guillermo del toro

REVIEW: “Pan’s Labyrinth: The Labyrinth of the Faun” by Guillermo del Toro & Cornelia Funke

91ygin4voqlNovelizations of movies can really be a hit or miss affair. The best ones take the events that happen within a film and expand upon them in ways only a novel can do – bringing readers into the thoughts of the characters within a film and showing those same events from a different angle or with extra bits that the film might not have had time to show. Unfortunately, most film novelizations don’t do that – they to just be fairly strict prose conversions of the script. So, it’s with that mindset that I approached this “novelization” of Guillermo del Toro’s award-winning Pan’s Labyrinth – I hesitate to call this book a novelization because Pan’s Labyrinth came out thirteen years ago and most novelizations come out around the same time as the film they’re novelizing. With that context, it might be best to consider this book a retelling of the story featuring in the film – a screen-to-page adaptation, if you will, by a talented author – Cornelia Funke. As is always the case with any adaptation, does the story still work when transferred to this new medium? In the case of Pan’s Labyrinth: The Labyrinth of the Faun, the answer is yes and no.

“Pan’s Labyrinth: The Labyrinth of the Faun” by Guillermo del Toro & Cornelia Funke
Oscar winning writer-director Guillermo del Toro and New York Times bestselling author Cornelia Funke have come together to transform del Toro’s hit movie Pan’s Labyrinth into an epic and dark fantasy novel for readers of all ages, complete with haunting illustrations and enchanting short stories that flesh out the folklore of this fascinating world.

This spellbinding tale takes readers to a sinister, magical, and war-torn world filled with richly drawn characters like trickster fauns, murderous soldiers, child-eating monsters, courageous rebels, and a long-lost princess hoping to be reunited with her family.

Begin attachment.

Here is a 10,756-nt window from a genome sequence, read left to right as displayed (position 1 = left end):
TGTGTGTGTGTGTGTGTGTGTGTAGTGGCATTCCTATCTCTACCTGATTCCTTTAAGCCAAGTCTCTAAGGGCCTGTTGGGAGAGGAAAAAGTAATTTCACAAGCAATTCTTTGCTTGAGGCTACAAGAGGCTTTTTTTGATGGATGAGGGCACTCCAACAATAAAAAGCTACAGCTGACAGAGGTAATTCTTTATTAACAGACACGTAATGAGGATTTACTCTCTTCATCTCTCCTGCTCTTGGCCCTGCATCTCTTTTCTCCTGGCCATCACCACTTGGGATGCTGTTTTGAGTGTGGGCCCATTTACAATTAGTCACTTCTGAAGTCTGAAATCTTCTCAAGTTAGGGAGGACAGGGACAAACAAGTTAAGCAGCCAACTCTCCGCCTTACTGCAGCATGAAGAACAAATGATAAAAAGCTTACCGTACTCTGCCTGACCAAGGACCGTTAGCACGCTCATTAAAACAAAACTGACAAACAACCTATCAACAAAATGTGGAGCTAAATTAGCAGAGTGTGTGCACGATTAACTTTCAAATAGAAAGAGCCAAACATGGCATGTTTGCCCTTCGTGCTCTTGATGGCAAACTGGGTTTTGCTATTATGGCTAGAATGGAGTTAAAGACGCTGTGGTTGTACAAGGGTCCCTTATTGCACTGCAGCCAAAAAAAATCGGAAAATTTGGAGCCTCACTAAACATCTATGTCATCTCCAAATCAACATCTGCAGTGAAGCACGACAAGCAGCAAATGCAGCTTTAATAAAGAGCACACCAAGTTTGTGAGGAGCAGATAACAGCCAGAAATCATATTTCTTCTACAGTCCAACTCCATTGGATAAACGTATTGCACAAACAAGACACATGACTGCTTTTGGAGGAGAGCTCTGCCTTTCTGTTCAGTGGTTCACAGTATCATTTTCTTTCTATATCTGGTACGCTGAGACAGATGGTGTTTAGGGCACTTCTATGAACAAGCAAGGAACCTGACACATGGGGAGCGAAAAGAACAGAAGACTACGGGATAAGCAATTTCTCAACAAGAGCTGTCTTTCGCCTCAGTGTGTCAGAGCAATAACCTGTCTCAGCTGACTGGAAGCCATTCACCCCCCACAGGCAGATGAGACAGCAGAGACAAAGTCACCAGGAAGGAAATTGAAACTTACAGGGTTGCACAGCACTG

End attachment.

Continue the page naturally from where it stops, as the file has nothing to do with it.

A brilliant collaboration between masterful storytellers that’s not to be missed.

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An In-Depth Behind the Scenes Look at a “Fairy Tale for Troubled Times” (“The Shape of Water: Creating a Fairy Tale for Troubled Times” REVIEW)

81wgzinxhzlEveryone loves a good making-of documentary in the bonus features of the DVD of a film. Well, this book is the next best thing. Written by Gina McIntyre, The Shape of Water: Creating a Fairy Tale for Troubled Times details the making of director Guillermo del Toro’s latest film, The Shape of Water. From the Publisher: From master storyteller, Guillermo del Toro, comes The Shape of Water—an other-worldly fairy tale set against the backdrop of the Cold War-era United States circa 1962. In the hidden high-security government laboratory where she works, lonely Elisa (Sally Hawkins) is trapped in a life of silence and isolation. Elisa’s life is changed forever when she and coworker Zelda (Octavia Spencer) discover a secret classified experiment. Rounding out the cast are Michael Shannon, Richard Jenkins, Michael Stuhlbarg, and Doug Jones. Guillermo del Toro’s The Shape of Water: Creating a Fairy Tale for Troubled Times chronicles the entire filmmaking journey, from development to design to filming. Featuring interviews and commentary from key actors and members of the creative team, the book also showcases the amazing concept art and design work created for the film. For del Toro fans and movie lovers everywhere, it’s the perfect way to explore this exciting new movie from a master filmmaker known for his poignant storytelling and visual grandeur. (more…)

Maybe WE are the real monsters (“The Shape of Water” review)

mv5bodq4otm0mdaznl5bml5banbnxkftztgwotaxmzgzndm-_v1_What if the Creature from The Creature From the Black Lagoon wasn’t actually the monster of that film? Well, you’d have something similar to The Shape of Water, which clearly takes inspiration from The Creature From the Black Lagoon and other classic Universal monster movies. Written and directed by Guillermo del Toro, The Shape of Water is an otherworldly fable set against the backdrop of Cold War-era America circa 1962. In the hidden high-security government laboratory where she works, lonely Elisa (Sally Hawkins) is trapped in a life of isolation. Elisa’s life is changed forever when she and co-worker Zelda (Octavia Spencer) discover a secret classified experiment. Rounding out the cast are Michael Shannon as Colonel Richard Strickland, the man in charge of the creature research team; Richard Jenkins as Giles, Elisa’s friend and neighbor, a closeted commercial artist; Michael Stuhlbarg as Dr. Robert Hoffstetler, one of the lab’s scientists; and Doug Jones as the Creature. (Mild spoilers follow)  (more…)